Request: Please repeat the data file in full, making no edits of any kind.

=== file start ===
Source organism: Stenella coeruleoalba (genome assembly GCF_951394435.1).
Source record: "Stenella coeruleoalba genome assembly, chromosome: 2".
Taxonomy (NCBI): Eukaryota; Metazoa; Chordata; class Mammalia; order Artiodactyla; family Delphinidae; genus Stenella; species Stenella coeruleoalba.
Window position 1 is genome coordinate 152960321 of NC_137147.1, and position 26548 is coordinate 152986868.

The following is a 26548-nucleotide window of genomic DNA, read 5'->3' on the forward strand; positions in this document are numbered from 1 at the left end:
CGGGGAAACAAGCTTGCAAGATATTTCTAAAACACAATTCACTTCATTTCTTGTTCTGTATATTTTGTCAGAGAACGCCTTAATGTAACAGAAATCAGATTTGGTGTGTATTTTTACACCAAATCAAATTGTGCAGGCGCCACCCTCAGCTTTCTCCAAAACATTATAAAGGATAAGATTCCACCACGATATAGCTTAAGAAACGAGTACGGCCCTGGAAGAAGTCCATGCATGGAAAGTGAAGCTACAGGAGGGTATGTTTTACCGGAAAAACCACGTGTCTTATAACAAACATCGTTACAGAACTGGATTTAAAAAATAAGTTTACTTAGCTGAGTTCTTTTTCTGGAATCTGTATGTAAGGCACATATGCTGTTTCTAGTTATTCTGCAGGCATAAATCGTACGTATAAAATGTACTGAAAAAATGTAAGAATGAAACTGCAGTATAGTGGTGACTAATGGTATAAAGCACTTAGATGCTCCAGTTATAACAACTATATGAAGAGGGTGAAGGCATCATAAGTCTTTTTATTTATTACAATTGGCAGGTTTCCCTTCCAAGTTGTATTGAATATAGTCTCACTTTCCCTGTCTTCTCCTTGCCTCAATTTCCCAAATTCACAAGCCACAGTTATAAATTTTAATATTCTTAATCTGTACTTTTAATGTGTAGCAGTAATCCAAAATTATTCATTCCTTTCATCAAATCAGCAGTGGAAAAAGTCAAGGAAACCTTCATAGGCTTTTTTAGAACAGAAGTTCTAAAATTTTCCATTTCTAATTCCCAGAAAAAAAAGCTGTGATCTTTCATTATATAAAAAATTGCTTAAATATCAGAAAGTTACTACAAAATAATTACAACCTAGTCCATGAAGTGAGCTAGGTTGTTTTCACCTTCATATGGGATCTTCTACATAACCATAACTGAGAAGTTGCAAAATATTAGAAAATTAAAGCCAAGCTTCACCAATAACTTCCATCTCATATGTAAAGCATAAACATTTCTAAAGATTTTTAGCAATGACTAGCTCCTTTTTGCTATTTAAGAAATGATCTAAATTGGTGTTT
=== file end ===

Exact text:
Source organism: Stenella coeruleoalba (genome assembly GCF_951394435.1).
Source record: "Stenella coeruleoalba genome assembly, chromosome: 2".
Taxonomy (NCBI): Eukaryota; Metazoa; Chordata; class Mammalia; order Artiodactyla; family Delphinidae; genus Stenella; species Stenella coeruleoalba.
Window position 1 is genome coordinate 152960321 of NC_137147.1, and position 26548 is coordinate 152986868.

The following is a 26548-nucleotide window of genomic DNA, read 5'->3' on the forward strand; positions in this document are numbered from 1 at the left end:
CGGGGAAACAAGCTTGCAAGATATTTCTAAAACACAATTCACTTCATTTCTTGTTCTGTATATTTTGTCAGAGAACGCCTTAATGTAACAGAAATCAGATTTGGTGTGTATTTTTACACCAAATCAAATTGTGCAGGCGCCACCCTCAGCTTTCTCCAAAACATTATAAAGGATAAGATTCCACCACGATATAGCTTAAGAAACGAGTACGGCCCTGGAAGAAGTCCATGCATGGAAAGTGAAGCTACAGGAGGGTATGTTTTACCGGAAAAACCACGTGTCTTATAACAAACATCGTTACAGAACTGGATTTAAAAAATAAGTTTACTTAGCTGAGTTCTTTTTCTGGAATCTGTATGTAAGGCACATATGCTGTTTCTAGTTATTCTGCAGGCATAAATCGTACGTATAAAATGTACTGAAAAAATGTAAGAATGAAACTGCAGTATAGTGGTGACTAATGGTATAAAGCACTTAGATGCTCCAGTTATAACAACTATATGAAGAGGGTGAAGGCATCATAAGTCTTTTTATTTATTACAATTGGCAGGTTTCCCTTCCAAGTTGTATTGAATATAGTCTCACTTTCCCTGTCTTCTCCTTGCCTCAATTTCCCAAATTCACAAGCCACAGTTATAAATTTTAATATTCTTAATCTGTACTTTTAATGTGTAGCAGTAATCCAAAATTATTCATTCCTTTCATCAAATCAGCAGTGGAAAAAGTCAAGGAAACCTTCATAGGCTTTTTTAGAACAGAAGTTCTAAAATTTTCCATTTCTAATTCCCAGAAAAAAAAGCTGTGATCTTTCATTATATAAAAAATTGCTTAAATATCAGAAAGTTACTACAAAATAATTACAACCTAGTCCATGAAGTGAGCTAGGTTGTTTTCACCTTCATATGGGATCTTCTACATAACCATAACTGAGAAGTTGCAAAATATTAGAAAATTAAAGCCAAGCTTCACCAATAACTTCCATCTCATATGTAAAGCATAAACATTTCTAAAGATTTTTAGCAATGACTAGCTCCTTTTTGCTATTTAAGAAATGATCTAAATTGGTGTTT